Buoyed by company earnings, world markets look past virus death toll

FAN Editor
Pedestrians leave and enter the London Stock Exchange in London
FILE PHOTO: Pedestrians leave and enter the London Stock Exchange in London, Britain August 15, 2017. REUTERS/Neil Hall

January 29, 2020

By Sujata Rao

LONDON (Reuters) – Global markets showed further signs of stabilization on Wednesday as investors looked past a rising death toll from China’s coronavirus outbreak to tiptoe back into shares and out of safe-haven assets such as the yen and German bonds.

World stocks were nearly flat despite a 3% fall in Hong Kong, where trading restarted after the Lunar New Year holiday, and remained just 2% off recent record highs following Tuesday’s bounce on Wall Street that was aided by robust earnings from Apple.

Of the 104 U.S.companies to report results so far, 68.3% have topped expectations.

European shares opened firmer after Tuesday’s 0.8% rise, which was driven by banks after encouraging results from Spain’s Santander, and Swedbank a day earlier.

While mainland Chinese markets remain closed, Chinese equity futures traded in Singapore rebounded from two days of losses to rise 1.79%, the biggest gain in almost seven weeks.

“There appears to be more transparency, communication in terms of the virus, and that makes it easier to start assessing the economic fallout. So the markets have taken some comfort from that,” said Rainer Guntermann, a rates strategist at Commerzbank in Frankfurt.

He was comparing the picture with Beijing’s secretive stance during the 2003 SARS virus outbreak which enabled the pathogen to spread faster and claim more victims.

Risk aversion has not completely lifted, however; with the number of coronavirus fatalities now at 132 and 6,000 cases reported worldwide, there are fears the outbreak could inflict serious damage on Chinese growth, already at three-decade lows.

A Reuters poll predicted China’s manufacturing sector stalled in January, after signs of recovery toward end-2019. Several Hong Kong-listed firms warned of hits to profits and Apple CEO Tim Cook warned of supply chain disruptions.

“Until the rate of cases starts to peak, markets are not likely to bounce,” said Sean Darby, global equity strategist at Jefferies in Hong Kong.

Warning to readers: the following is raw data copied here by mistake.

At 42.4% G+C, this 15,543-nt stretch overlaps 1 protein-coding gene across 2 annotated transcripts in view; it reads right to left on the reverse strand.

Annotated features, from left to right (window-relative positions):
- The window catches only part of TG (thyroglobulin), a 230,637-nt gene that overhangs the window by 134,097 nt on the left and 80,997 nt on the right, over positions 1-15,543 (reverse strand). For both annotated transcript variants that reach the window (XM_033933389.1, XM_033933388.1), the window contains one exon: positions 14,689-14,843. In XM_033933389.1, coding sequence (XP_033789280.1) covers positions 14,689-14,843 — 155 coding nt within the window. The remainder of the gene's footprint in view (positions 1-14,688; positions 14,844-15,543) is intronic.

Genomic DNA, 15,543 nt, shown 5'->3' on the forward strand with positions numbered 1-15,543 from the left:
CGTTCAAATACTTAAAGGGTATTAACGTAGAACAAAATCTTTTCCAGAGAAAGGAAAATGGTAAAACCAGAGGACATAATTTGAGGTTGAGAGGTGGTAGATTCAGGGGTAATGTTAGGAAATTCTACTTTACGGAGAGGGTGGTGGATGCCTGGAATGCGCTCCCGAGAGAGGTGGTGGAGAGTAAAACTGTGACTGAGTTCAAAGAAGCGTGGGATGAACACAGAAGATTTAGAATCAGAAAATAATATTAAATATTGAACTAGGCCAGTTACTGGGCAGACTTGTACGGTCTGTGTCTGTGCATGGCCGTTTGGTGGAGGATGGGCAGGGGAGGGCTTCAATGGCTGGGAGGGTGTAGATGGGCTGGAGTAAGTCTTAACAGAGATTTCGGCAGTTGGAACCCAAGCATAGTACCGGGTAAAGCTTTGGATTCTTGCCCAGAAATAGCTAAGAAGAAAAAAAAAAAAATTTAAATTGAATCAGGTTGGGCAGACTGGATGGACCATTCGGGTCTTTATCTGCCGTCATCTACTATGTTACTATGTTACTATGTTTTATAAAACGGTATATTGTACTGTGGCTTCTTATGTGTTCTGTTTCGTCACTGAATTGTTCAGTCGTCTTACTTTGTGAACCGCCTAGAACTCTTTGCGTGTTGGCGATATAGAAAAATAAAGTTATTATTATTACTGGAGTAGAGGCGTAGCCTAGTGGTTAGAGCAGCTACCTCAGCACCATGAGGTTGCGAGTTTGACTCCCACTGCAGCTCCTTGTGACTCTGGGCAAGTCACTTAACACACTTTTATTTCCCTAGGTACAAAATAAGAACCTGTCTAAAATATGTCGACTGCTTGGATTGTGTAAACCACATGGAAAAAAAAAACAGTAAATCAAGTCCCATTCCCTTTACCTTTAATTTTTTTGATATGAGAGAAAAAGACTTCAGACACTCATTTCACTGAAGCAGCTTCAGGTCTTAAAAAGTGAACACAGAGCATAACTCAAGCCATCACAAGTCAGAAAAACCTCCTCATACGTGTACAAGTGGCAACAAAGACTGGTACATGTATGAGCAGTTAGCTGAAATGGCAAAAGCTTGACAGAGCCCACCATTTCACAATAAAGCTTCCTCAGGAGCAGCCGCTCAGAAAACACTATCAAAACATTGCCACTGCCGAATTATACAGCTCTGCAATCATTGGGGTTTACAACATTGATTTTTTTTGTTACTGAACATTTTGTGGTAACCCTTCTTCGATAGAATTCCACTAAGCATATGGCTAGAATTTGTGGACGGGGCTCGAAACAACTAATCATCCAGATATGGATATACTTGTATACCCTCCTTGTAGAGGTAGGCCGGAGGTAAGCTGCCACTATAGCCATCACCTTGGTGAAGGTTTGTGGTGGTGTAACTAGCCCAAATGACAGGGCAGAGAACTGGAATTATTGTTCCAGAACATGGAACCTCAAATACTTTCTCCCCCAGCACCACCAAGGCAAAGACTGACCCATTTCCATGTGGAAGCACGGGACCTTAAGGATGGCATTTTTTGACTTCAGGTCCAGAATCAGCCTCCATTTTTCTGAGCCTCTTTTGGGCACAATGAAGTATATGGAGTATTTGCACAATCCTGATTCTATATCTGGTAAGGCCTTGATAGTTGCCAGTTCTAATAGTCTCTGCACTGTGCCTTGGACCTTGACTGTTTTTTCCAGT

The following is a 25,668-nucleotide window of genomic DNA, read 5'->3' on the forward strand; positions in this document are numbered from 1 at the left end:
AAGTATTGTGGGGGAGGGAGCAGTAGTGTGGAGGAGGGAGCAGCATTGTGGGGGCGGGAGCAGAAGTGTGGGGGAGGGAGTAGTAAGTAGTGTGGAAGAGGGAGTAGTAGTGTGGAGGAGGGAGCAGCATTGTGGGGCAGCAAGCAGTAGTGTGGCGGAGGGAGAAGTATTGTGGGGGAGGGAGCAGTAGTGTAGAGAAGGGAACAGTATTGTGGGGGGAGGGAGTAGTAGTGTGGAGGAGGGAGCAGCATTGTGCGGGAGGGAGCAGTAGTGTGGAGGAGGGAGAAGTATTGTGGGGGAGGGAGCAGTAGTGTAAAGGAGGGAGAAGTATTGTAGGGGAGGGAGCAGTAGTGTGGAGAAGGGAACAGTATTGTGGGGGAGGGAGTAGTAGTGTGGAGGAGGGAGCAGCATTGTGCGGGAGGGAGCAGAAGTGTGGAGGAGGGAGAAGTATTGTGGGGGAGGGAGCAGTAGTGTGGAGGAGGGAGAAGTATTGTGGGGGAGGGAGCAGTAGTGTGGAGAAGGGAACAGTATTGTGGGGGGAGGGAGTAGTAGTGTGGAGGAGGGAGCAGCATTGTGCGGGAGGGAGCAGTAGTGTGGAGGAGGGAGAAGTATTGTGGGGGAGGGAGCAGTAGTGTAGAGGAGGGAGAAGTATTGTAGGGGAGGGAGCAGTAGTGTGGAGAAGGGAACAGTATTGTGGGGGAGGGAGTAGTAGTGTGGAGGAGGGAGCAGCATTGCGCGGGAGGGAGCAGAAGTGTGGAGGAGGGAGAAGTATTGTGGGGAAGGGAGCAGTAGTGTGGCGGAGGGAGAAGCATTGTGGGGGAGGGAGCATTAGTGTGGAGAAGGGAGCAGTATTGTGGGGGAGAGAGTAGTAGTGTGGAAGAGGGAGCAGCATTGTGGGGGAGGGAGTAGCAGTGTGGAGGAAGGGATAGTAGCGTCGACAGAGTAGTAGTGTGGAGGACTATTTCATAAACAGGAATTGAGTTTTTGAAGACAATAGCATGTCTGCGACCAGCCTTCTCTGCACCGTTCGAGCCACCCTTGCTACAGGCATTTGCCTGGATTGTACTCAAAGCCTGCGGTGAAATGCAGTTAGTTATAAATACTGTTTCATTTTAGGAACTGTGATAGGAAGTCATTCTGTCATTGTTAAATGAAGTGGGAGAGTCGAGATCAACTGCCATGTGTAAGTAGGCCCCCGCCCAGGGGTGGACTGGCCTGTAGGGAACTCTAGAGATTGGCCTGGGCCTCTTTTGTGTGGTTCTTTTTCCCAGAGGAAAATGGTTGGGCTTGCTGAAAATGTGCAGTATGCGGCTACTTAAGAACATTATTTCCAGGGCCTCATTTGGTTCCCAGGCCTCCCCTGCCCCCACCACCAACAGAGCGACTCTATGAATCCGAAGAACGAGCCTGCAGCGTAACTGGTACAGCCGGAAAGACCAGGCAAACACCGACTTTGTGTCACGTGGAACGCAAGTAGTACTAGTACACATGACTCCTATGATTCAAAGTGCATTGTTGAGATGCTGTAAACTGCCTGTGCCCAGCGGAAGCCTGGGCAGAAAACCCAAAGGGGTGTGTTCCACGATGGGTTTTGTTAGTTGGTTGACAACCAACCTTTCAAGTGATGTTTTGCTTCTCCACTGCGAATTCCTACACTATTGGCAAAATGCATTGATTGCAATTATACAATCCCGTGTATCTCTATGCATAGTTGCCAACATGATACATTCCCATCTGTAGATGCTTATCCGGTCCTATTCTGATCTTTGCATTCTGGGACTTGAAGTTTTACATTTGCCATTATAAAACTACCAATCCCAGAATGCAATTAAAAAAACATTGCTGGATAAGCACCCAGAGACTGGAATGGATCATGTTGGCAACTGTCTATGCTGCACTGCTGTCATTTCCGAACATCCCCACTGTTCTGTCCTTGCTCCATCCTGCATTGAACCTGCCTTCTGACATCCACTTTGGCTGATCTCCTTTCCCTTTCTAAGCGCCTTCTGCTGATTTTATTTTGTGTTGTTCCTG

On currency markets, the offshore-traded yuan was little changed at 6.9620 per dollar but held off a one-month low hit earlier this week. Australia’s currency, considered a China proxy because of trade and investment links was also flat just off three-month lows.

The safe-haven yen was flat but traded above two-week highs touched on Monday while the dollar index too edged lower after approaching two-month highs.

The dollar’s next moves could be determined by the U.S. Federal Reserve’s meeting later on Wednesday where the central bank should reiterate its on-hold stance.

But speculation has risen it could be shaken off autopilot by the virus, with money markets predicting one 25 basis-point rate cut this year and a small chance of a second.

Fears of economic damage are reflected also in the U.S. Treasury yield curve where three-month yields briefly rose on Tuesday above 10-year borrowing costs — the so-called curve inversion that is seen as a fairly reliable recession signal.

As calm returns to markets, the curve has returned to normal, however, and Commerzbank’s Guntermann said pricing rate cuts at this stage was “ambitious”.

Treasury 10-year yields were around 1.63%, off three-month lows around 1.57% hit on Tuesday while German Bund yields also inched higher.

Wall Street futures were up around 0.25%, signaling a stronger open on a day that will bring earnings from 47 S&P 500 companies, including Facebook, Boeing, General Electric, Microsoft, McDonald’s and AT&T.

On commodity markets, crude futures rose for the second day after sharp falls triggered by fears for economic growth and a fall in travel demand, with Brent crude up 1% on the day. Gold, which had surged toward $1600 an ounce on Monday, subsided to around $1560.

(Additional reporting by Dhara Ranasinghe in London; Stanley White in Tokyo; Editing by Catherine Evans)

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